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SCOTUS denies First Amendment challenge to Kentucky ultrasound abortion law


A lower court upheld the informed consent requirement on 'professional speech' grounds.

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The Supreme Court has opted to leave in place a pro-life Kentucky law that requires women seeking an abortion to see an ultrasound of their unborn children before making the decision to abort.

In a lengthy list of court orders put out Monday morning, the Supreme Court declined to take up the case of EMW Women's Surgical Center v. Meier — a challenge to a Kentucky law that requires women seeking an abortion to be shown an ultrasound of their unborn children before making a final decision.

Earlier this year, the law was upheld by a ruling of the Sixth Circuit Court of Appeals. Opponents of the law — such as the American Civil Liberties Union of Kentucky — argue that by compelling abortionists to show women ultrasounds of their children, the law violates the free speech rights of abortion providers. The appeals court, however, found the statute's ultrasound requirements to be within the parameters of the First Amendment as it applies to speech required in professional settings.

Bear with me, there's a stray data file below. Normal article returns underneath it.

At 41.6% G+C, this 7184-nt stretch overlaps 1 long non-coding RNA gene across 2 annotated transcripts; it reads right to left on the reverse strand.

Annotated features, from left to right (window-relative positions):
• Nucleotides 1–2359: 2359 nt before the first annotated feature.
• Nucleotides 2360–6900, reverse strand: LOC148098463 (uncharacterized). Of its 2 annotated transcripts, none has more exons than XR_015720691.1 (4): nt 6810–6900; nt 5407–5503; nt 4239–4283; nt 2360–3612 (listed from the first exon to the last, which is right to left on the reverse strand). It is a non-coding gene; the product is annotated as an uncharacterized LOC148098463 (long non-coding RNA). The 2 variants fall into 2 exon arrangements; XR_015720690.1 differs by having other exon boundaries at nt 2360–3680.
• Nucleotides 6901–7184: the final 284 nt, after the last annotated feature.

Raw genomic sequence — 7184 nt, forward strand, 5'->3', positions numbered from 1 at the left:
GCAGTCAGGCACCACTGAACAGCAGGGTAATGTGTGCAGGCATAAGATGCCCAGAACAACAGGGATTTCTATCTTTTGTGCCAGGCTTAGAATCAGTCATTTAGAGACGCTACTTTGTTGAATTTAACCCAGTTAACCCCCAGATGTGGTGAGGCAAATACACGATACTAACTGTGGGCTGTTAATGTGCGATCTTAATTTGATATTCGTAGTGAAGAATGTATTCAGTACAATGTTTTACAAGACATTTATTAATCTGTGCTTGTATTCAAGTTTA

"We hold that [the law] provides relevant information," the 6th Circuit opinion reads. "The information conveyed by an ultrasound image, its description, and the audible beating fetal heart gives a patient greater knowledge of the unborn life inside her. This also inherently provides the patient with more knowledge about the effect of an abortion procedure: it shows her what, or whom, she is consenting to terminate. That this information might persuade a woman to change her mind does not render it suspect under the First Amendment. It just means that it is pertinent to her decision-making."

The Supreme Court provided no accompanying explanation for its decision to deny the petition to hear the case.

The ultrasound informed consent law is just one of the Bluegrass State's pro-life statutes to be challenged in federal court lately. Earlier this year, Republican Gov. Matt Bevin signed into a law a bill that would make it illegal to perform an abortion after an unborn child's heartbeat is detectable. It was blocked by a federal judge shortly after signature in March.

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